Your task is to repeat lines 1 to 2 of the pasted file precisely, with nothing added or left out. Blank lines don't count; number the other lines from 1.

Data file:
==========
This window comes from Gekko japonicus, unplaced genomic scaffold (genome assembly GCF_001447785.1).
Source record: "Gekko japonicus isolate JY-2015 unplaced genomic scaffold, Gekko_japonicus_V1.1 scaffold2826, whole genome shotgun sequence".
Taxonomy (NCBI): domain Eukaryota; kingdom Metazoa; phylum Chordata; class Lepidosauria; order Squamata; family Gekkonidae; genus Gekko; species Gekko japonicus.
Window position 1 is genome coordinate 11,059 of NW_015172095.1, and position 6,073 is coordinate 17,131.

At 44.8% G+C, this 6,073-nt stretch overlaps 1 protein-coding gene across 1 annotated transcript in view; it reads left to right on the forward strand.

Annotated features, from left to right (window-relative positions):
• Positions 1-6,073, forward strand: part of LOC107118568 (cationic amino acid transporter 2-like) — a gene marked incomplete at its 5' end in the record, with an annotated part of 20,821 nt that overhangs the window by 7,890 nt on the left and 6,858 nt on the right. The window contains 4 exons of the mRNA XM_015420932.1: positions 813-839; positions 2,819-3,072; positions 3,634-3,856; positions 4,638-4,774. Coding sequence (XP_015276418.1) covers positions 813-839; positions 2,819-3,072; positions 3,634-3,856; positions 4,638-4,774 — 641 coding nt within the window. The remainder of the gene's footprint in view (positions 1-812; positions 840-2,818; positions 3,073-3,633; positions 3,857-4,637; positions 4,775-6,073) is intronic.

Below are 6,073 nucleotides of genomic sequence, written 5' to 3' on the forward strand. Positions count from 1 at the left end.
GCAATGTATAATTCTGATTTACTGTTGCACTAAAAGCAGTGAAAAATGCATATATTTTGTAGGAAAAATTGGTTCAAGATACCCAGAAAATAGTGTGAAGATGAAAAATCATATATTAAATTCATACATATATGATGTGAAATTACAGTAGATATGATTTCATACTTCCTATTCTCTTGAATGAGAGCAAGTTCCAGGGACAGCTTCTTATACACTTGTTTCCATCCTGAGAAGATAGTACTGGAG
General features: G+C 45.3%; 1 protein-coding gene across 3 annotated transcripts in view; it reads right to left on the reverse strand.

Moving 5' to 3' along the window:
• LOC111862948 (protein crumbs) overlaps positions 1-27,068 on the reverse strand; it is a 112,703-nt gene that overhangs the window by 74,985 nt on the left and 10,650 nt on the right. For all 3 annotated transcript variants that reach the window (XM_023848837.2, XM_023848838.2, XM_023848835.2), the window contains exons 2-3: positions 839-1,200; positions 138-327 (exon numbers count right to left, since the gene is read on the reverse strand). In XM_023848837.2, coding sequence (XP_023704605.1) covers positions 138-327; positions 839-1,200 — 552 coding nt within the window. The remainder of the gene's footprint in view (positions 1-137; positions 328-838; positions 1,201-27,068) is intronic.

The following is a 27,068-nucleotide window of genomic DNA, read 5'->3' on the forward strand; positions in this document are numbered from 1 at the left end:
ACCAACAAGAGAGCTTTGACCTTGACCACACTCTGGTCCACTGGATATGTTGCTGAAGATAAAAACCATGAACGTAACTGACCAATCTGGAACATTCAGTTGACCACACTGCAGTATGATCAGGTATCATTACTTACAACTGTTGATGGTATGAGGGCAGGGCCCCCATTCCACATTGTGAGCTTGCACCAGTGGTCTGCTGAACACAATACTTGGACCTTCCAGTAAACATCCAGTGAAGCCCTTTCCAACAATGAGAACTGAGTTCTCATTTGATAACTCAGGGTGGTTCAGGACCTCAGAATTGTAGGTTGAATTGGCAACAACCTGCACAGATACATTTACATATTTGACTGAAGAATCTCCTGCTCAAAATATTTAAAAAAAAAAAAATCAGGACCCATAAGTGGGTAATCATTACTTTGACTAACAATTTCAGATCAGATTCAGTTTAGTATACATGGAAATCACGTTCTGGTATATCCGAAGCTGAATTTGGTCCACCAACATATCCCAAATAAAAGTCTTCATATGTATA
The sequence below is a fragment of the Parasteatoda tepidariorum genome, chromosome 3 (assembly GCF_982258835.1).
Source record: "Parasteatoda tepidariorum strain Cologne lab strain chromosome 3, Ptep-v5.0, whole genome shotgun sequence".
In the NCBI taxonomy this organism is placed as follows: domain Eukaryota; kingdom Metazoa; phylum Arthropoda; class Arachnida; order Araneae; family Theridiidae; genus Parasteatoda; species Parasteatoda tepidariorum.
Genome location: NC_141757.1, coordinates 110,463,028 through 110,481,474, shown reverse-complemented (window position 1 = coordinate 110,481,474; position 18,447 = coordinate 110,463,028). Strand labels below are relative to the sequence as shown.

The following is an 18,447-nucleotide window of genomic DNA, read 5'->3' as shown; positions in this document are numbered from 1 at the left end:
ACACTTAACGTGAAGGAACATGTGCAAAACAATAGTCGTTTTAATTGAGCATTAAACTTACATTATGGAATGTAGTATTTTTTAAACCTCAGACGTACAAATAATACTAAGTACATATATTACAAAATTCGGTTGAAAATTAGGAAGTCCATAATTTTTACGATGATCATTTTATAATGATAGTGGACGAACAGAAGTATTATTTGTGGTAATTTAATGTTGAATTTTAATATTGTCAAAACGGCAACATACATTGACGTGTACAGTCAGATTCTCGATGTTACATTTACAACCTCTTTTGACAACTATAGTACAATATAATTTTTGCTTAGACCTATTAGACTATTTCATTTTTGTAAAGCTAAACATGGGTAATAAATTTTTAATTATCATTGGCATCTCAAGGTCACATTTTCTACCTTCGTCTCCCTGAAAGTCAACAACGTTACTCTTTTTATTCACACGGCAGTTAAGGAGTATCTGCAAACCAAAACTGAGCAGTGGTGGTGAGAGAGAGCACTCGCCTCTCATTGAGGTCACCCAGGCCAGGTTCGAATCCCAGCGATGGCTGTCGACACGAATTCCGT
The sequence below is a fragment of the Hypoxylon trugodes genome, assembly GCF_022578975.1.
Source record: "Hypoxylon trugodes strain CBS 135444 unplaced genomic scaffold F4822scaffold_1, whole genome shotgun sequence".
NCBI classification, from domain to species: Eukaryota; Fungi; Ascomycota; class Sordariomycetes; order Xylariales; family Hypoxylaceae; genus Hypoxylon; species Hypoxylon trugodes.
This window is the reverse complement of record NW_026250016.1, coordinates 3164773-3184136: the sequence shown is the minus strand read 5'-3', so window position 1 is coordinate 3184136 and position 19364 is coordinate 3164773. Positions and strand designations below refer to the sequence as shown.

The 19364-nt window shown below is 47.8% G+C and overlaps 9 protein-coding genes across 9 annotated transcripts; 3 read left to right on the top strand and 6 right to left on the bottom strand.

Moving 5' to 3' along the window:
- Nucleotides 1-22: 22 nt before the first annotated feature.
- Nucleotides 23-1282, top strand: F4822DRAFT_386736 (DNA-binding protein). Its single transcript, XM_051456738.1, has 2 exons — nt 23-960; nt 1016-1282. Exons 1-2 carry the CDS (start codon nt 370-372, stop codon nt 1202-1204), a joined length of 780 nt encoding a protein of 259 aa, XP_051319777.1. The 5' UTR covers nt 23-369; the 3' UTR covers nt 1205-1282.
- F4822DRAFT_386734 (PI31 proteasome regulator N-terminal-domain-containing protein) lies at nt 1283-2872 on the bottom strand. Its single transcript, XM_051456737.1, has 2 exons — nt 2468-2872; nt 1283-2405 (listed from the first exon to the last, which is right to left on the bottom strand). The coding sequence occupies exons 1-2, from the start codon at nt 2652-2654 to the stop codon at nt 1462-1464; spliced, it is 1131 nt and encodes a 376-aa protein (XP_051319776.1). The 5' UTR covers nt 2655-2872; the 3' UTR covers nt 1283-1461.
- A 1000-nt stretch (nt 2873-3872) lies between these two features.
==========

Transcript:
This window comes from Gekko japonicus, unplaced genomic scaffold (genome assembly GCF_001447785.1).
Source record: "Gekko japonicus isolate JY-2015 unplaced genomic scaffold, Gekko_japonicus_V1.1 scaffold2826, whole genome shotgun sequence".